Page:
The figures below show the possible purchasing power gains at the end of investment periods of five years (Fig. 1) and fifteen years (Fig. 2) for $100 000 invested in stock–bond portfolios. Plainly, stocks return much more on average than bonds, with a median gain roughly proportional to the equity allocation (blue lines). Over fifteen years, median real net returns are over $130 000 for stocks against around $15 000 for bonds (blue line in Fig. 2) — nearly a factor of ten. (By definition, a median gain of $10 000 means that there is an even chance to gain more and to gain less: it's quite similar to the average.) If life were all about what happens on average then everyone would invest purely in stocks over five years just as well as over fifteen years.
Figure 1: Possible gains (after inflation and 1% of costs) on $100 000 invested for five years as a function of the equity allocation.
Figure 2: Possible gains over fifteen years.
The reason why one does not invest purely in stocks in the short run is not because the average return is too low, but because the risk is too high. In figures 1 and 2, the red line shows the loss that has only a 5% probability of occurring at the end of the investment period. In general, a higher median gain goes hand in hand with greater risk of not achieving your objectives. Figure 1 shows that over five years, a 25%-equity portfolio has a significantly lower risk of loss compared to an investment purely in equity: the former has a 5% risk of losing about $20 000 or more out of $100 000, the latter of losing about $30 000 or more.
On the other hand, for long-term investments, a portfolio that returns more on average is not necessarily riskier. In Figure 2, the red line is almost horizontal from 25% of stocks on: having more stocks slightly reduces the 5% risk over fifteen years. (This does not mean that there is no risk of losing more: over fifteen years, an investment purely in stocks might lose $40 000.) In fact, over longer periods, the 5% risk is often a risk of earning little rather than of of losing money.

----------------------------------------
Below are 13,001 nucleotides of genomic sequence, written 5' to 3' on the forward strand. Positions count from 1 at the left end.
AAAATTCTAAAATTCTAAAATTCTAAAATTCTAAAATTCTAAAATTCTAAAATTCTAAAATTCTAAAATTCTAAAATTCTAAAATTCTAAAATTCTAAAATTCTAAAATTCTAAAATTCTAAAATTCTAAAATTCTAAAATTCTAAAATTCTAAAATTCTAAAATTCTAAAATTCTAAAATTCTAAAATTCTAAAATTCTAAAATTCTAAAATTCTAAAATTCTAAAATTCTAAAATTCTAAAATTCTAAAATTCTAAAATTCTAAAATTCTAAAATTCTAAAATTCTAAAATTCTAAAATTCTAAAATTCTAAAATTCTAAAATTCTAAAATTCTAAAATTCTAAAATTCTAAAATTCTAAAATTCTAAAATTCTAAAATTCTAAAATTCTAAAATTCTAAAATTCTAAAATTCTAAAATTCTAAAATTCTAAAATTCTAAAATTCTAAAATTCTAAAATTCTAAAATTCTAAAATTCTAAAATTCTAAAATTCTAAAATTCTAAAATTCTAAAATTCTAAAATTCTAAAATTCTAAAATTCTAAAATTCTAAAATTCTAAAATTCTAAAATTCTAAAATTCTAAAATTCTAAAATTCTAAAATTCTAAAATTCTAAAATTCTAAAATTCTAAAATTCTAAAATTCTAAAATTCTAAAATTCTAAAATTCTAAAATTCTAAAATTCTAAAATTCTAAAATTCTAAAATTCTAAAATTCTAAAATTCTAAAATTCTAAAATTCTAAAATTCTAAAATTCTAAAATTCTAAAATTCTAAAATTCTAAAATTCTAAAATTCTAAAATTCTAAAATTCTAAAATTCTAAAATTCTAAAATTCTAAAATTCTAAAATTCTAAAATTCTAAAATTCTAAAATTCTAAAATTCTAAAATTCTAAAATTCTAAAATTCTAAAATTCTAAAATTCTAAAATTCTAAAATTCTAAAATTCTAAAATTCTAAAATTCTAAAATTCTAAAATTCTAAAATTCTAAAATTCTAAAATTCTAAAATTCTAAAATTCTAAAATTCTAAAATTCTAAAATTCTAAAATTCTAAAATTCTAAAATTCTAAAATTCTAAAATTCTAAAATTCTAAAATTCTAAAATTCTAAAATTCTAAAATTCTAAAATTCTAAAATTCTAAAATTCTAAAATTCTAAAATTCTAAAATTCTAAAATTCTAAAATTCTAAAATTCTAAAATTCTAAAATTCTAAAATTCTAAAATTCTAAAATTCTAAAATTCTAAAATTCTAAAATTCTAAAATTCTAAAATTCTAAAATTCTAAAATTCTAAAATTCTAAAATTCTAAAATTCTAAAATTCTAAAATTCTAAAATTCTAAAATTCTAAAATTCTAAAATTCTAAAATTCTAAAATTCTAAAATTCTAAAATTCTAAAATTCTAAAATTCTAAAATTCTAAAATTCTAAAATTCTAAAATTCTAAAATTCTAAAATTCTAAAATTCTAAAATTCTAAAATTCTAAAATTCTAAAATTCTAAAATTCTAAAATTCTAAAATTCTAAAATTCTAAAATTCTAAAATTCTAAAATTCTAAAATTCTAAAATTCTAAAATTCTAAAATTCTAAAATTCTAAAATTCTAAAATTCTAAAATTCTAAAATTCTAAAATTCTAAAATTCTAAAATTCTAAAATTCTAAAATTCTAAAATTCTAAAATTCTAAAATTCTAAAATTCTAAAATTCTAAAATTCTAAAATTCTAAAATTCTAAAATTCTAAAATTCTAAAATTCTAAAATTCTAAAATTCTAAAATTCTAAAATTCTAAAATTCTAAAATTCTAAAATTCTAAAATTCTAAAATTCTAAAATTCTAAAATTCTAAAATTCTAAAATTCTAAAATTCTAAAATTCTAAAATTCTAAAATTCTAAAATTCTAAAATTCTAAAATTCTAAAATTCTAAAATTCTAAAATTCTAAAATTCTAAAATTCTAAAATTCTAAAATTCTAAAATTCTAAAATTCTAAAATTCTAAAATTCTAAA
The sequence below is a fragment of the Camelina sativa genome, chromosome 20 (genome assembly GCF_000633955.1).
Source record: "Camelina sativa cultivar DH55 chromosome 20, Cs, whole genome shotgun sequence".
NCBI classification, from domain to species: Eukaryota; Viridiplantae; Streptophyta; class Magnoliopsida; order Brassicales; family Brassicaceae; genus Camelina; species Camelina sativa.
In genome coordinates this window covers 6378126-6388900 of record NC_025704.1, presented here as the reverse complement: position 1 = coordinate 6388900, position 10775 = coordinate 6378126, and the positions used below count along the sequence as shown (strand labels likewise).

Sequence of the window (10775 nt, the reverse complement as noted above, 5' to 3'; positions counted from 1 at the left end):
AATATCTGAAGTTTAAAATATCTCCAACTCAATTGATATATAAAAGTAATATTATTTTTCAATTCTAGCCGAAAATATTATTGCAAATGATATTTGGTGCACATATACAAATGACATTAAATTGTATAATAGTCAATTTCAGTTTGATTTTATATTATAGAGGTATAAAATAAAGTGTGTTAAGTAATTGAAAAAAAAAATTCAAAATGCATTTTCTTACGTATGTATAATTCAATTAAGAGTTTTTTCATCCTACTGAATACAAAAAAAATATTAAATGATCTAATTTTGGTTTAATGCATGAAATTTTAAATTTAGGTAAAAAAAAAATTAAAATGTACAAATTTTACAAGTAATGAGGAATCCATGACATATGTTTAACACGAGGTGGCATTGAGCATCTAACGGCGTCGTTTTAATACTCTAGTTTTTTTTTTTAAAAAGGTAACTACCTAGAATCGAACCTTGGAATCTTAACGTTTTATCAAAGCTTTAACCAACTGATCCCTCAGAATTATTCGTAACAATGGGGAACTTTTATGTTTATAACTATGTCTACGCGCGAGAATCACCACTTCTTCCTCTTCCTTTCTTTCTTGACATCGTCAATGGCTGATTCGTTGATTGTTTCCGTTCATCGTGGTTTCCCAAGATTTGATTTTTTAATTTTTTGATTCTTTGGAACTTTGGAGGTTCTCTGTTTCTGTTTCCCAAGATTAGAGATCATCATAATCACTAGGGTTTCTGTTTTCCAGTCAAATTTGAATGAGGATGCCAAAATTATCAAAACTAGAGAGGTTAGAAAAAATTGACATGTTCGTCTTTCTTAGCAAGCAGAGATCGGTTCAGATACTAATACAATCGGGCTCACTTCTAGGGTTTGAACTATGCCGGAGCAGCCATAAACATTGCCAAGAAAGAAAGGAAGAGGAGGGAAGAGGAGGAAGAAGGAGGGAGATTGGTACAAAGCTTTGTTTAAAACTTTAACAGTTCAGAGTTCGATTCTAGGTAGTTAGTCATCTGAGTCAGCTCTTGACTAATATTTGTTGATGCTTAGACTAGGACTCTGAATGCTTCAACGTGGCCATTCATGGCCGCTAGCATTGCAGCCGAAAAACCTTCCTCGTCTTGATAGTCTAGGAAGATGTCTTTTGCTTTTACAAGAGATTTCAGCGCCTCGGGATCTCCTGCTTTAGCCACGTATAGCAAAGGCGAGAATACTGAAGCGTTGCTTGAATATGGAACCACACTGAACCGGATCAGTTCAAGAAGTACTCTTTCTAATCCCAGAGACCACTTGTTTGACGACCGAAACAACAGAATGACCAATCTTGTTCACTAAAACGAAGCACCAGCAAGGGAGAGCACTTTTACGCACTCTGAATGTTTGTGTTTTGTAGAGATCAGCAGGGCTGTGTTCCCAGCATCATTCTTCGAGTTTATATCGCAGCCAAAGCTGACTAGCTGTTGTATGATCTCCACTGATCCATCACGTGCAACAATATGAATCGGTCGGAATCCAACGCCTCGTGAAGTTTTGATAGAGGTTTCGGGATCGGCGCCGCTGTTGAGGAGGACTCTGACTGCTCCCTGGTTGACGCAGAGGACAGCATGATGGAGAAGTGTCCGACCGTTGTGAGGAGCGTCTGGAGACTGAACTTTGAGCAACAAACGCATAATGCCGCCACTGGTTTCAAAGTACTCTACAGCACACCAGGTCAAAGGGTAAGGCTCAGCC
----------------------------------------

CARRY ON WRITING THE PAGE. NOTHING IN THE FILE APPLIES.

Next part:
One can distinguish three investment lengths:
Saying that in the long term investments primarily in stocks have a low risk of loss at the term of the investment is not at all the same as saying that their value will not drop along the way.
Should one conclude that an investment in stocks is superior to a stock–bond portfolio if you have twenty years ahead of you? No, because the previous section was solely about the capital available at the end of the planned duration of the investment, without looking directly at what was happening in the meantime. Now, with a stock investment what happens in the meantime is a roller-coaster. Shares may temporarily fall by 40–50% in major crashes (e.g. bursting of the internet bubble fifteen years ago or in 2007–2009). But short-term drops in stock values do not mean they are not a good long-term investment.
The dotted line in the figure below shows that investments primarily in stocks are likely to experience stronger falls than investments primarily in bonds. About 5% of investments purely in shares experience a short-term loss of at least 40%. You had $100 000 and a year later you have only $60 000 — $40 000 just vanished. This is the unpleasant flipside of strong equity returns.
Figure 3: Short-term losses that have only a 5% probability to occur, as functions of the equity allocation, before (dotted) and after (solid) inflation.
Why do I talk about short-term losses or losses along the way? Because the stock market will bounce back, a 30 or even 40% fall in prices does not mean that you will not have the capital you want at the end of your investment. But such a loss is scary (especially if it's your first time). In early 2009, I happened to lose the equivalent of one month's salary in a week, to get it back the following week, and so on for a few months. How would you react in this case?
You must therefore invest your money with (psychologically) bearable risks of short-term loss, otherwise you may panic and sell at the bottom. Saying that a stock-leaning portfolio is theoretically less risky in the long run (as I did in the first section) is one thing, actually losing (even temporarily) more than a third of your money is another.
The continuous line of figure 3 indicates the losses if one takes inflation into account. For investments primarily in stocks, the two curves are close: inflation does not change much. However, for investments mainly in bonds, the real loss (that is to say, the loss of purchasing power) is more brutal than one imagines in general. This is because the interest paid by bonds may be lower than inflation. You had $100 000 at the beginning of a period of high inflation, and ten years later you only have $70 000. (The price falls for equities are quick —a few months, a year— whereas inflation periods last longer.)
Similarly, the real value of savings accounts may drop. Savings accounts and bonds hardly protect you against loss of purchasing power, only against nominal losses.
NB: The figures, based on the S&P 500 and US treasuries for the period 1871–2014, are only intended to indicate general trends in stock–bond portfolios.